The Legend of Zelda: How Every Version of  Zelda Is Related

While nobody can quite trace the lineage that connects all the Links in The Legend of Zelda, every Princess Zelda is connected via a lengthy bloodline that could hide even more Hylian royalty in future entries.

Zelda and Link Skyward Sword Romance
Photo: Nintendo

Despite its name, the Legend of Zelda series has historically focused on Link. Even though they share the same name, most Links in the franchise are actually different people who lived centuries (if not more) apart. Regardless, almost every Link is typically tasked with rescuing Princess Zelda. Of course, that just raises questions about why there are so many Zeldas spread throughout Hyrule’s history.

While a few Zelda games oddly don’t feature the series’ namesake (including Tri Force Heroes and Link’s Awakening), she’s usually a big part of the main story and is typically in some kind of trouble by the time we find her. Her situation changes from game to game (sometimes she’s been turned to stone, other times her body has been possessed) but there’s usually a “Zelda,” and she’s usually a Princess.

While Zelda’s status as a princess was established in the very first Legend of Zelda, the importance of her royal family didn’t really come into play until later entries. Even then, fans took the existence of the Royal Family of Hyrule as a simple matter of fact. How, exactly, that family came to power wasn’t that important at first, but understanding the origins of Hyrule’s Royal Family is actually the key to understanding why Hyrule is practically overflowing with Zeldas.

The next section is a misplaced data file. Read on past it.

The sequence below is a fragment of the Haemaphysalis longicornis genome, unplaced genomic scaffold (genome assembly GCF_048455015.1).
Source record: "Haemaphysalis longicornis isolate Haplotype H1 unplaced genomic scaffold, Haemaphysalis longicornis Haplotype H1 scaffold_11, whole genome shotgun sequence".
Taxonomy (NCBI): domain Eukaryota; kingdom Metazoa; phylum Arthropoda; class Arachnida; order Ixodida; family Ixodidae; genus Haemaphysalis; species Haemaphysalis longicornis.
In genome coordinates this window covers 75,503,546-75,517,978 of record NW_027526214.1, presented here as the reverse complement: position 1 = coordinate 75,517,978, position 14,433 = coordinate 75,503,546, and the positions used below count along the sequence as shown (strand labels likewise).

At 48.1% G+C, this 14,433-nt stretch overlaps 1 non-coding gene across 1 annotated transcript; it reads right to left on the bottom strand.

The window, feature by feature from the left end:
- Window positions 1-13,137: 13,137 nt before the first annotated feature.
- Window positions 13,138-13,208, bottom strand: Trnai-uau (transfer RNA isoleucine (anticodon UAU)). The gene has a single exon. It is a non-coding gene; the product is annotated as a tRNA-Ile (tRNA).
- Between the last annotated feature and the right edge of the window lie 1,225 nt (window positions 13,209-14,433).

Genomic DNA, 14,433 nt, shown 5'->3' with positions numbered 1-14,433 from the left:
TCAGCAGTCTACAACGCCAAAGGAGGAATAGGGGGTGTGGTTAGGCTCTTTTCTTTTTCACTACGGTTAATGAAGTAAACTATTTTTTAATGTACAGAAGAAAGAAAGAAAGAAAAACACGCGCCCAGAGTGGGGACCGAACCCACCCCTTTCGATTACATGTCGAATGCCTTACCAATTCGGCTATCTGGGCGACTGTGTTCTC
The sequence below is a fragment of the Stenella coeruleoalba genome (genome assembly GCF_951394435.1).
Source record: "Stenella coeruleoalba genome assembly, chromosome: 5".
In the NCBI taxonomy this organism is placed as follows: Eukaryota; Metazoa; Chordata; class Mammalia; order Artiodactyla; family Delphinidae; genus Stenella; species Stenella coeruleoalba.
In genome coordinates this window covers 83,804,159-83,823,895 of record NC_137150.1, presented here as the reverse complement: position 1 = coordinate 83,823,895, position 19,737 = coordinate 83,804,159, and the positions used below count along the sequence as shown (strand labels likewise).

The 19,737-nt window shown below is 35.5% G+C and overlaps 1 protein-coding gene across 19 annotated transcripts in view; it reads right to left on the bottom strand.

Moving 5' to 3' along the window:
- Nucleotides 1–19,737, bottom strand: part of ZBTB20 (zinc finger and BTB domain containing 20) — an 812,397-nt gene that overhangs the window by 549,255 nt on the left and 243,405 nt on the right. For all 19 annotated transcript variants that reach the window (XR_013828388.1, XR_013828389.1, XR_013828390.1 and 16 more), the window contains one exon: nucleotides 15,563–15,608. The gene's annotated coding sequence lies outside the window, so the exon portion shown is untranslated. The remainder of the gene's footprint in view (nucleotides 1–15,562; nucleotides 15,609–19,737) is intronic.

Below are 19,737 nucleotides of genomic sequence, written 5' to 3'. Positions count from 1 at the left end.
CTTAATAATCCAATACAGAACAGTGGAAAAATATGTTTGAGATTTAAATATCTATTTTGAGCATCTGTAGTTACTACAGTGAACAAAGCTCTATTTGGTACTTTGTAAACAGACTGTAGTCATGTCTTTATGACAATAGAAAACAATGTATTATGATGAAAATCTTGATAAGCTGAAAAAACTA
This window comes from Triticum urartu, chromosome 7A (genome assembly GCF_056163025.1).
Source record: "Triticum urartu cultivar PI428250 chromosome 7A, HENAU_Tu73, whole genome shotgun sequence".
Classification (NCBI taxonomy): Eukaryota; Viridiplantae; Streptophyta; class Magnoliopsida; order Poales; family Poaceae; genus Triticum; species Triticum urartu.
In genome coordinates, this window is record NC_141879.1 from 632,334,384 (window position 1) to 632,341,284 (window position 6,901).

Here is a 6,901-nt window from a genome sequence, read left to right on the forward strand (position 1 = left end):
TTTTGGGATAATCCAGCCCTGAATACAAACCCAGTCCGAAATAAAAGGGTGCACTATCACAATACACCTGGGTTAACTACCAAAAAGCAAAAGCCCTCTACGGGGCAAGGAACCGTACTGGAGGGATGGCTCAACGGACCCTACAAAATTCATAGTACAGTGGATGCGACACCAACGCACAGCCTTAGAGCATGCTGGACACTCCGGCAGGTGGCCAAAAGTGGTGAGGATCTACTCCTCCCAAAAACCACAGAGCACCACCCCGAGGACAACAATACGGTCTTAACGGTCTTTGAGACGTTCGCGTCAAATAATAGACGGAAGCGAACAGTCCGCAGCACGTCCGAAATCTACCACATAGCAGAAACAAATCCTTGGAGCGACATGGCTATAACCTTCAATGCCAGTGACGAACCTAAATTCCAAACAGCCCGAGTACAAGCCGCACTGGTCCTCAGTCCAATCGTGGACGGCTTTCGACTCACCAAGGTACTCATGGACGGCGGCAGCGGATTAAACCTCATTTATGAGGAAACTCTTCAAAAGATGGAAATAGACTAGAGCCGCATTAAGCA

Who Was the First Princess Zelda?

So far, the only Legend of Zelda game to feature a Zelda who isn’t some kind of princess is Skyward Sword. That game is chronologically the first in the franchise, and Zelda isn’t a princess in that game because it takes place before the Royal Family of Hyrule was even founded. Heck, the game’s events predate Hyrule itself, though it does crucially explain the origins of the Master Sword.

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It turns out that weapon was created by a goddess, Hylia, who was later resurrected as the first Zelda. During that game’s post-credits scene, Link and Zelda don’t return to their floating island of Skyloft but instead stay behind on the ground below. It doesn’t take much to infer that they christened the land Hyrule, and, more importantly, that the Royal Family of Hyrule are actually this Zelda’s descendants (the official Hyrule Historia confirms as much). By extension, that means that the Royal Family is directly related to the Goddess Hylia.

The royal family’s lineage is key to understanding the similarities between the various Princess Zeldas, such as their proficiency in magic. This godly blood might even explain why all of the Zeldas look roughly the same. Actually, Zelda isn’t the only member of the Royal Family who apparently possesses some strong genetics.

Ever since The Legend of Zelda: Wind Waker, the King of Hyrule has shown up every now and then. The first male Hylian ruler audiences saw in a Zelda game was King Daphnes Nohansen Hyrule, followed by The Legend of Zelda: Minish Cap’s King Daltus and his ancestor, King Gustaf. Most recently, we were introduced to Breath of the Wild’s King Rhoam. All four rulers resemble one another, and while those similarities could usually be chalked up to references and art designers recycling sketches, we could just as easily argue that their similar looks are the result of the royal family’s divine DNA (much like Zelda herself). Of course, it’s one thing for a Zelda to inherit their predecessor’s looks and magic. Why is it that all Zeldas are still named Zelda?